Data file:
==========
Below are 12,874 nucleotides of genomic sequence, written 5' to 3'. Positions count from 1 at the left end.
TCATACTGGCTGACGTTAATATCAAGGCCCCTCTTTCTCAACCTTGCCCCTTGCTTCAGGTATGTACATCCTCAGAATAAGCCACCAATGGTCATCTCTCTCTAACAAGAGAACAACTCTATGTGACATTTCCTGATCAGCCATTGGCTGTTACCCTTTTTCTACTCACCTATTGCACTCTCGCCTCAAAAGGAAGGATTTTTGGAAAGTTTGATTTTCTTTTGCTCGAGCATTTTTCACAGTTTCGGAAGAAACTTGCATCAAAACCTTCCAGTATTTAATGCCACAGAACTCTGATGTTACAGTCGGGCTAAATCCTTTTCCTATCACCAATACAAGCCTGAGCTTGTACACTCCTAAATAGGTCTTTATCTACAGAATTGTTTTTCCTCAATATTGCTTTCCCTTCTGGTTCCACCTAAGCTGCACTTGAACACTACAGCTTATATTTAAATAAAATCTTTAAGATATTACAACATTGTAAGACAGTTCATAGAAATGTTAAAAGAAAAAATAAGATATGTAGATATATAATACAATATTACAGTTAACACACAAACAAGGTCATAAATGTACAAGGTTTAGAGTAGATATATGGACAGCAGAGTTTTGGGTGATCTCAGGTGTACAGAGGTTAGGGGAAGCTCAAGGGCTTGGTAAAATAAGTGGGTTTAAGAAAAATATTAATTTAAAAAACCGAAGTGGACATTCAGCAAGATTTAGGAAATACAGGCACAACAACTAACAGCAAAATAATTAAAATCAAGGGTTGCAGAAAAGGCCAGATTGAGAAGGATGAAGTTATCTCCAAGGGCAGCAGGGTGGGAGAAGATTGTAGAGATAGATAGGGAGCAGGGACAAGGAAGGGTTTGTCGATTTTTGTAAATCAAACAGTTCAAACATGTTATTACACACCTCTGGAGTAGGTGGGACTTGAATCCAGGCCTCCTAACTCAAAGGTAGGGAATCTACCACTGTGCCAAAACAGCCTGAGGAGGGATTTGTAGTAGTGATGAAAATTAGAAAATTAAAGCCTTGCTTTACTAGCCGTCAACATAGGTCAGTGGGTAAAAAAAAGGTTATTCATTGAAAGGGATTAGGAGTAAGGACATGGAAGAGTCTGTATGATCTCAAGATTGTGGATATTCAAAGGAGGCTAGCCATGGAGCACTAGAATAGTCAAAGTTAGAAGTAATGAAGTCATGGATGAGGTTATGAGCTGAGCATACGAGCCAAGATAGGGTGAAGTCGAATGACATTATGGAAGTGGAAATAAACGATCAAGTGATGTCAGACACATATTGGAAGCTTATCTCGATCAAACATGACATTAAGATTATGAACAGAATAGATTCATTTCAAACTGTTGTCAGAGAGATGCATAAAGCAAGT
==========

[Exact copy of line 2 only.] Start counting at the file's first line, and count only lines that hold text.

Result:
TCATACTGGCTGACGTTAATATCAAGGCCCCTCTTTCTCAACCTTGCCCCTTGCTTCAGGTATGTACATCCTCAGAATAAGCCACCAATGGTCATCTCTCTCTAACAAGAGAACAACTCTATGTGACATTTCCTGATCAGCCATTGGCTGTTACCCTTTTTCTACTCACCTATTGCACTCTCGCCTCAAAAGGAAGGATTTTTGGAAAGTTTGATTTTCTTTTGCTCGAGCATTTTTCACAGTTTCGGAAGAAACTTGCATCAAAACCTTCCAGTATTTAATGCCACAGAACTCTGATGTTACAGTCGGGCTAAATCCTTTTCCTATCACCAATACAAGCCTGAGCTTGTACACTCCTAAATAGGTCTTTATCTACAGAATTGTTTTTCCTCAATATTGCTTTCCCTTCTGGTTCCACCTAAGCTGCACTTGAACACTACAGCTTATATTTAAATAAAATCTTTAAGATATTACAACATTGTAAGACAGTTCATAGAAATGTTAAAAGAAAAAATAAGATATGTAGATATATAATACAATATTACAGTTAACACACAAACAAGGTCATAAATGTACAAGGTTTAGAGTAGATATATGGACAGCAGAGTTTTGGGTGATCTCAGGTGTACAGAGGTTAGGGGAAGCTCAAGGGCTTGGTAAAATAAGTGGGTTTAAGAAAAATATTAATTTAAAAAACCGAAGTGGACATTCAGCAAGATTTAGGAAATACAGGCACAACAACTAACAGCAAAATAATTAAAATCAAGGGTTGCAGAAAAGGCCAGATTGAGAAGGATGAAGTTATCTCCAAGGGCAGCAGGGTGGGAGAAGATTGTAGAGATAGATAGGGAGCAGGGACAAGGAAGGGTTTGTCGATTTTTGTAAATCAAACAGTTCAAACATGTTATTACACACCTCTGGAGTAGGTGGGACTTGAATCCAGGCCTCCTAACTCAAAGGTAGGGAATCTACCACTGTGCCAAAACAGCCTGAGGAGGGATTTGTAGTAGTGATGAAAATTAGAAAATTAAAGCCTTGCTTTACTAGCCGTCAACATAGGTCAGTGGGTAAAAAAAAGGTTATTCATTGAAAGGGATTAGGAGTAAGGACATGGAAGAGTCTGTATGATCTCAAGATTGTGGATATTCAAAGGAGGCTAGCCATGGAGCACTAGAATAGTCAAAGTTAGAAGTAATGAAGTCATGGATGAGGTTATGAGCTGAGCATACGAGCCAAGATAGGGTGAAGTCGAATGACATTATGGAAGTGGAAATAAACGATCAAGTGATGTCAGACACATATTGGAAGCTTATCTCGATCAAACATGACATTAAGATTATGAACAGAATAGATTCATTTCAAACTGTTGTCAGAGAGATGCATAAAGCAAGT